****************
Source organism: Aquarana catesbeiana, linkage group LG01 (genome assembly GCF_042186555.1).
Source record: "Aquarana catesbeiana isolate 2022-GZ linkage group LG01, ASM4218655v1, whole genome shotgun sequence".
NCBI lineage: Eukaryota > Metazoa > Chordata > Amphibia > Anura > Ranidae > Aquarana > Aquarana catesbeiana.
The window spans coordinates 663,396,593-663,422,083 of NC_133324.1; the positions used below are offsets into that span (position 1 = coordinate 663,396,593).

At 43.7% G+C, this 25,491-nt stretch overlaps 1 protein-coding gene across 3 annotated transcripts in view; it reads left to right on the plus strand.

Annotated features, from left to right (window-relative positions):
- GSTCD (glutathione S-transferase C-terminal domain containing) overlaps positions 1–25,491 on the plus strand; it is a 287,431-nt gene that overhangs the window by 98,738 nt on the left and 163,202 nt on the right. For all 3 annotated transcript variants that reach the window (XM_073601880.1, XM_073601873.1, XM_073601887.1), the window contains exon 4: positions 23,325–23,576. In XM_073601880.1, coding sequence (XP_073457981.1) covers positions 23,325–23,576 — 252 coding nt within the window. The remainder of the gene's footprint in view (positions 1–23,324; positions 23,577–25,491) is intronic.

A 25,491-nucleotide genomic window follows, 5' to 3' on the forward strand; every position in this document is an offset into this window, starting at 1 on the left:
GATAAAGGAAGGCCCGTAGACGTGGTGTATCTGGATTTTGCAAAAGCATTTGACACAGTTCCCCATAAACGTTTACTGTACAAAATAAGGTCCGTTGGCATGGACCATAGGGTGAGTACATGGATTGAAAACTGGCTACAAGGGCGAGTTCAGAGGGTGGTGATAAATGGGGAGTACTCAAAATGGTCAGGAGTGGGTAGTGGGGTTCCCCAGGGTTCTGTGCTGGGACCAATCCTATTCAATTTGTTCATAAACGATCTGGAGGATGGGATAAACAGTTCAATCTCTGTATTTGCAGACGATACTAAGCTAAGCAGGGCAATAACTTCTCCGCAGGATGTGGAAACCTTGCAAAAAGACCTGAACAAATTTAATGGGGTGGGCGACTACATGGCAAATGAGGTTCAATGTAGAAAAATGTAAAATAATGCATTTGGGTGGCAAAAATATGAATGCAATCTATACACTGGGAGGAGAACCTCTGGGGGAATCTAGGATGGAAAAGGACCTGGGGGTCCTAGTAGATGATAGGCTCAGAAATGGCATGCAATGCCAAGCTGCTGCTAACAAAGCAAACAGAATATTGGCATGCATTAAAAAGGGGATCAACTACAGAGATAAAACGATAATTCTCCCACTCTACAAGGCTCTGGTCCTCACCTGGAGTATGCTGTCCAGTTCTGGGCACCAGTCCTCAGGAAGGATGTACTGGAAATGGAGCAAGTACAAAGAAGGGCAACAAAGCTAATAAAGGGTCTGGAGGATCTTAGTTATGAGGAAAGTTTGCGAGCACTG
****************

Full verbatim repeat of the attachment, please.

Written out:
Source organism: Aquarana catesbeiana, linkage group LG01 (genome assembly GCF_042186555.1).
Source record: "Aquarana catesbeiana isolate 2022-GZ linkage group LG01, ASM4218655v1, whole genome shotgun sequence".
NCBI lineage: Eukaryota > Metazoa > Chordata > Amphibia > Anura > Ranidae > Aquarana > Aquarana catesbeiana.
The window spans coordinates 663,396,593-663,422,083 of NC_133324.1; the positions used below are offsets into that span (position 1 = coordinate 663,396,593).

At 43.7% G+C, this 25,491-nt stretch overlaps 1 protein-coding gene across 3 annotated transcripts in view; it reads left to right on the plus strand.

Annotated features, from left to right (window-relative positions):
- GSTCD (glutathione S-transferase C-terminal domain containing) overlaps positions 1–25,491 on the plus strand; it is a 287,431-nt gene that overhangs the window by 98,738 nt on the left and 163,202 nt on the right. For all 3 annotated transcript variants that reach the window (XM_073601880.1, XM_073601873.1, XM_073601887.1), the window contains exon 4: positions 23,325–23,576. In XM_073601880.1, coding sequence (XP_073457981.1) covers positions 23,325–23,576 — 252 coding nt within the window. The remainder of the gene's footprint in view (positions 1–23,324; positions 23,577–25,491) is intronic.

A 25,491-nucleotide genomic window follows, 5' to 3' on the forward strand; every position in this document is an offset into this window, starting at 1 on the left:
GATAAAGGAAGGCCCGTAGACGTGGTGTATCTGGATTTTGCAAAAGCATTTGACACAGTTCCCCATAAACGTTTACTGTACAAAATAAGGTCCGTTGGCATGGACCATAGGGTGAGTACATGGATTGAAAACTGGCTACAAGGGCGAGTTCAGAGGGTGGTGATAAATGGGGAGTACTCAAAATGGTCAGGAGTGGGTAGTGGGGTTCCCCAGGGTTCTGTGCTGGGACCAATCCTATTCAATTTGTTCATAAACGATCTGGAGGATGGGATAAACAGTTCAATCTCTGTATTTGCAGACGATACTAAGCTAAGCAGGGCAATAACTTCTCCGCAGGATGTGGAAACCTTGCAAAAAGACCTGAACAAATTTAATGGGGTGGGCGACTACATGGCAAATGAGGTTCAATGTAGAAAAATGTAAAATAATGCATTTGGGTGGCAAAAATATGAATGCAATCTATACACTGGGAGGAGAACCTCTGGGGGAATCTAGGATGGAAAAGGACCTGGGGGTCCTAGTAGATGATAGGCTCAGAAATGGCATGCAATGCCAAGCTGCTGCTAACAAAGCAAACAGAATATTGGCATGCATTAAAAAGGGGATCAACTACAGAGATAAAACGATAATTCTCCCACTCTACAAGGCTCTGGTCCTCACCTGGAGTATGCTGTCCAGTTCTGGGCACCAGTCCTCAGGAAGGATGTACTGGAAATGGAGCAAGTACAAAGAAGGGCAACAAAGCTAATAAAGGGTCTGGAGGATCTTAGTTATGAGGAAAGTTTGCGAGCACTG